. Karyl Miller, Prez, SCCS
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So sad to report our founder, Jim Whiting died last night in Los Angeles.
i will be updating this site with people's memories, photos, art and news as it comes in.
No services . You can send your cards to
Bernita Whiting
Grandview Palms
4061 Grand View Blvd, apt. 303
Los Angeles, CA 90066

The SCCS Brain Trust
Paul Gringle, Paul Norris
Jim Whiting, Charlie Roberts

The Sadist news since my Mom
died. It was my Daughter Staci's
Birthday yesterday, Bitter, Bitter,
Sweet day. My prayers go out to
Bernita. John Wismont ...

So Sad we all have to share this
unhappiest event.

Jim was an extraordinary man and
friend to all of us who knew him.

John Wismont

Jack Roach just called to let us know
the sad sad news of Jim Whiting's
passing. I would appreciate it if you
could share these thoughts with the
SCCS group:

Jim Whiting was one of the sweetest,
most generous, funny, talented people
you could ever have the honor to know.

I met Jim Whiting (and Bert) at the 2nd
SCCS event I attended back in Spet
2002- a tiny subset of the group used
to meet at the Broken Yolk in Pacific
Beach on Thursdays for lunch.  I had
no idea at that time of Jim's central role
in forming the SCCS years earlier. Ted
and I had been welcomed at our 1st
SCCS evening event by Jack White
and Lynn Stedd and by Janet Williams
(then president), and that led us to join
the group.  

But the SCCS lunch two weeks later
was a hoot - Jim cracking jokes with
Jack Roach and a few others was the
main entertainment. Then Jim pulled
out some in-progress storyboards for
work he was doing, and I was struck by
how talented he was as a cartoonist.

It was only later that Ted and I realized
Jim was also a magician, a member of
Ring 76 magic club along with Ted and
Jack White. I began to make up gags
to tease Ted for practicing too much,
Jim would draw them and they
appeared once per month in the
newsletter of the magic club for ten
years.  What incredible luck for me: an
excuse to interact with Jim and Bert at
least once per month for such a long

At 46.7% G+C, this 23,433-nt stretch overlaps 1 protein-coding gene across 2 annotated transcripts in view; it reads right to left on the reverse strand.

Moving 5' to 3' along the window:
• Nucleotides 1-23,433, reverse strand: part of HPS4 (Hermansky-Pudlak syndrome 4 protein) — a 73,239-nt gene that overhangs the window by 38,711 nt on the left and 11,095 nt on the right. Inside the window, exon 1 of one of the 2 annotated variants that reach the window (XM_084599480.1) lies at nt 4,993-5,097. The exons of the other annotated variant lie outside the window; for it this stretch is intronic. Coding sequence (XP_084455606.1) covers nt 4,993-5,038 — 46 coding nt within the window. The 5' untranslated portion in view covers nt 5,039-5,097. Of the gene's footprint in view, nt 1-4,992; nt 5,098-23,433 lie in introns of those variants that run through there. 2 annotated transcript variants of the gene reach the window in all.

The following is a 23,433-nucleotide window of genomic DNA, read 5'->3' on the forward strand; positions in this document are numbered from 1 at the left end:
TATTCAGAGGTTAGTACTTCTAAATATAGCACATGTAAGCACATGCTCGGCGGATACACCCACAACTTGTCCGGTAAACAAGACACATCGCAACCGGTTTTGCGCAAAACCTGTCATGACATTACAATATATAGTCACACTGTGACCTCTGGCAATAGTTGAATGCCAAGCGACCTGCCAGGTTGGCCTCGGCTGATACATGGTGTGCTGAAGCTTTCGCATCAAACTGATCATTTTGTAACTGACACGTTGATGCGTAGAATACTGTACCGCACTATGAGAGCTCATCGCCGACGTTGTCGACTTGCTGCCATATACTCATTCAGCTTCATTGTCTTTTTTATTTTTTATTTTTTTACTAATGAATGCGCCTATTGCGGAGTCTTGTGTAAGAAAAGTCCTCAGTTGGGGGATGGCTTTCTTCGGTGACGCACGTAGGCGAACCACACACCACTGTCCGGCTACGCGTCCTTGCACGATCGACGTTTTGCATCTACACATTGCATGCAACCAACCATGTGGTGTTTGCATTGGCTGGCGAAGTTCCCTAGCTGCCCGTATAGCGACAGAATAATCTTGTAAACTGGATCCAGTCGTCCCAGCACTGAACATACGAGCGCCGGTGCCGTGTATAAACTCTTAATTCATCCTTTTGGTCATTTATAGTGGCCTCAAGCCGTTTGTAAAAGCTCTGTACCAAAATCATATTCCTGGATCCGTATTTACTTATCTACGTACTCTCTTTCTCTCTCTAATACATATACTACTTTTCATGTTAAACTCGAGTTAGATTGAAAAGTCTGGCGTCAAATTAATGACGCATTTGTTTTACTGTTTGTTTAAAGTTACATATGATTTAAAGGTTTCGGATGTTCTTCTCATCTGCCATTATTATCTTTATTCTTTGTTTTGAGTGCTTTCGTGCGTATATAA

Jim's enthusiasm was infectious. He
loved cartooning, he made friends feel
valued, he gave generously of his time
and art to help with Lynn's excellent
work at the San Diego Blood Bank. Jim
volunteered as a teacher for people
learning English as a second
language, and he brought a smile into
the lives of hundreds of thousands of
people through his cartoons. His work
reflected his spirit: playful and clever
but gentle and kind. It may be a little
easier to make people laugh if you do
it at the expense of others, but that
was never Jim's style. His humor was
sweet and funny.  

To quote Cole Porter, Jim was "the
tops".  We loved him. He will be deeply

Ellen Friedman (with Ted Dunning)

Heartbreaking news for all of us who knew and loved
this amazing man. But perhaps good news for Jim. We
all know how much he was suffering lately; we can only
hope he’s found peace. If kind-heartedness and
generosity are worth anything in Heaven then Jim
should get the best drawing board in the House.

Rest well, ol’ fren.

Greg and Betty Evans

Jim will truly be missed, but
his charm and talent will live
on in all who knew him and
his work.
Attached is a photo of us at
his wonderful party.
Love, Darlene and Norm

When I was an aspiring cartoonist, Greg
Evans invited me to an SCCS meeting at
the Broken Yoke in PB. I hardly had a
second to wonder who are all these
strangers when Jim approached me with
his hand out, welcomed me and chatted
me up like an old friend. Between Jim